1. It’s a bit of a stretch, Dutch. I’ve tried the BRB Thesaurus, for both station = lay, and lay = station. I drew a blank each time.

        1. The BRB has for the transitive verb to lay: … to station; to locate; to put in (a particular) position; ….

          1. I stand corrected, Gazza. I’ve just checked with the dictionary and, sure enough, it’s there. I made the mistake of going straight to the Thesaurus.

  7. I have managed to finish everyday this week apart from yesterday. A record for me, but being honest I think they have been easier than usual this week.

  8. For me the puzzles usually become more fun as the week progresses. As is often the case the initial bark today was worse than the bite with much to enjoy along the way. Thank you Giovanni and DT. Fav probably 3d with 23a close runner-up although I do feel the Princess is somewhat oversubscribed as woman. ***/****. http://bigdave44.com/wp-content/plugins/wp-monalisa/icons/wpml_yes.gif

  9. Not really on my wavelength so**\** for me , I’ve never heard of rum runner nevertheless quite enjoyable. Many thanks to DT &. G.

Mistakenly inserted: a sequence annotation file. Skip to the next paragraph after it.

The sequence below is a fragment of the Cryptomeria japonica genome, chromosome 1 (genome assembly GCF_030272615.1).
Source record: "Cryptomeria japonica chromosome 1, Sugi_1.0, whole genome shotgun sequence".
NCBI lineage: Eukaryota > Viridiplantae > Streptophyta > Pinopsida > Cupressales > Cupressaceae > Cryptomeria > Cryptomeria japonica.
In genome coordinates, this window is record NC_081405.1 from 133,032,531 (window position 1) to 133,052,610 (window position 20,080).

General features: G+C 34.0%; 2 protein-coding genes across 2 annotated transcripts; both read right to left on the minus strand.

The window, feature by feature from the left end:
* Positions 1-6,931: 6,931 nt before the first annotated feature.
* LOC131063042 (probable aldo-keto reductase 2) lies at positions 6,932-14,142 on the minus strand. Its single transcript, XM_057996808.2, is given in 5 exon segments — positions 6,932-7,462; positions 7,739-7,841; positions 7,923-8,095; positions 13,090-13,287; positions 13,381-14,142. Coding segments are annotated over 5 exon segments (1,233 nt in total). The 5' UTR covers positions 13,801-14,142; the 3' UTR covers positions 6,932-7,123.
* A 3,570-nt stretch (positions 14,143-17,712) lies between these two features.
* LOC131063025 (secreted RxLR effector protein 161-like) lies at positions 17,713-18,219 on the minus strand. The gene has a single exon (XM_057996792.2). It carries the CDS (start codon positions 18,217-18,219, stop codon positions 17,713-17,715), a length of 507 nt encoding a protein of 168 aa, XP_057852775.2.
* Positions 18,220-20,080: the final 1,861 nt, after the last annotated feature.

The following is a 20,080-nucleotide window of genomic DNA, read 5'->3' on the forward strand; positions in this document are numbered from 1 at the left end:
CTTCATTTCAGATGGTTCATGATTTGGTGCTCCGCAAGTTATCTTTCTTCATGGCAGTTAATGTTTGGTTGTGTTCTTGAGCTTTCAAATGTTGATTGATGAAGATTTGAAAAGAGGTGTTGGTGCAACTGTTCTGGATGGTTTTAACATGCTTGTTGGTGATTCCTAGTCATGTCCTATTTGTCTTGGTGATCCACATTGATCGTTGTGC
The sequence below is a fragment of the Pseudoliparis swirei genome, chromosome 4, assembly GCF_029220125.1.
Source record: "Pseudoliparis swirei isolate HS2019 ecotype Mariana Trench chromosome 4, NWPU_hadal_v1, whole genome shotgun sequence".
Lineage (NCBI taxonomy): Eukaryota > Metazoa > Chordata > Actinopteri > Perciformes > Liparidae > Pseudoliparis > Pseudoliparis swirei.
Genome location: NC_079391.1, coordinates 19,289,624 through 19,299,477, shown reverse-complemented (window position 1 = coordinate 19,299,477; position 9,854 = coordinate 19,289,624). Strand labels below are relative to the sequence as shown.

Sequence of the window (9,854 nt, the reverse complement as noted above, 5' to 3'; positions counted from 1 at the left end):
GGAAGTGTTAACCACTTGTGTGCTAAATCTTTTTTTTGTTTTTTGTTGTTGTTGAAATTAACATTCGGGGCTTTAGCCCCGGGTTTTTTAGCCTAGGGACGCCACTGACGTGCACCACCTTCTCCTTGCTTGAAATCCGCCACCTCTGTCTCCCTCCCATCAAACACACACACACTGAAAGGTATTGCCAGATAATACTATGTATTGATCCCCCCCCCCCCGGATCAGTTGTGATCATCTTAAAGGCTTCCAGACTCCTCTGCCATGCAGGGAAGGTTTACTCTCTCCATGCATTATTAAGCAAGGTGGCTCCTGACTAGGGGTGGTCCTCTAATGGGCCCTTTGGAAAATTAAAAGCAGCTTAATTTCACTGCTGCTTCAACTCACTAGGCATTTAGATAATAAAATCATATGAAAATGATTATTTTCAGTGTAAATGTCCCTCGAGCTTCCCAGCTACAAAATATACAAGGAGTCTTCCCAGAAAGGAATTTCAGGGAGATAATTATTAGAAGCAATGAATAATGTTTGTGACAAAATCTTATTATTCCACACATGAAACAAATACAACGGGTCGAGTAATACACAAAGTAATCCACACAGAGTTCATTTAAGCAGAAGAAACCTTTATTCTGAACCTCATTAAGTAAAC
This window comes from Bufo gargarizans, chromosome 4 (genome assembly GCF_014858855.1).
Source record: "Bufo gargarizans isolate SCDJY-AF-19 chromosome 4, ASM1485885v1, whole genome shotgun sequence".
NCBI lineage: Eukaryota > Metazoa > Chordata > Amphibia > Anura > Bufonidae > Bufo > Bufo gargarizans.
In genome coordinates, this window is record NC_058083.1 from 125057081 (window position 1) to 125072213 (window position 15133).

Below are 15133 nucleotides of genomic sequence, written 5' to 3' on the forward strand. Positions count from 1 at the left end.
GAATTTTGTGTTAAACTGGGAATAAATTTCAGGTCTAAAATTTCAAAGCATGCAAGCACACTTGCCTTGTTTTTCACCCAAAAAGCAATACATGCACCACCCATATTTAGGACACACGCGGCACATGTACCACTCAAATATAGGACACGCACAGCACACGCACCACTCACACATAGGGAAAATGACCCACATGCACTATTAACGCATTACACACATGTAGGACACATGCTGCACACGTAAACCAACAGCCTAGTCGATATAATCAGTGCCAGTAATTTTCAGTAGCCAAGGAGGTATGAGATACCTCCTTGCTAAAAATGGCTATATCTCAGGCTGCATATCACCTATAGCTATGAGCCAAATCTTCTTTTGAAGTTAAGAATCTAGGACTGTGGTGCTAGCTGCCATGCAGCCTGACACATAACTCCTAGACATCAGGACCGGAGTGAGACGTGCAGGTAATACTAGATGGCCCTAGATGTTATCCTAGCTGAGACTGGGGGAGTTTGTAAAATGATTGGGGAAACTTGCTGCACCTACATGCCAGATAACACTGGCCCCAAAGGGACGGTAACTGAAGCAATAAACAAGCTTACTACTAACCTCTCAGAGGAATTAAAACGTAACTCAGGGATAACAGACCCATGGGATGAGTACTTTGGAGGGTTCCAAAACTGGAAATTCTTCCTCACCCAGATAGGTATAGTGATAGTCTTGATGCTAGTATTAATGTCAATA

Hoping for a good crossing from Channel Islands.
    Looking forward to Saturday’s final. Hope the All Blacks do it again.

  10. I did not find this easy ? So ***/**** but very enjoyable ? Liked 1d, 3d, 7d, 14a & 24a. Must confess to not acquiring the correct answer to 17d ? What is the difference between emoticons & omogis or are they the same thing? Now the deadline has passed can anyone explain the reasoning behind the answer “sidebar” in last Saturday’s Prize Crossword ? Questions, questions……. Thanks to DT & the Don

  11. I found this quite tricky, plenty of anagrams and hidden words but I was left with a couple in the bottom left corner – now done with the help of the blog – thanks for that!

    Off to the Olympic Stadium tonight for South Africa v Argentina, I’m going to see what my position next year when West Ham move in and what the travelling will be like, it must be better than getting to Upton Park!


  12. Not much ‘bite’ in today’s crossword , */** for me, a tad too benign for my taste . Thanks to DT, liked the mantis, made me think of the Mekon!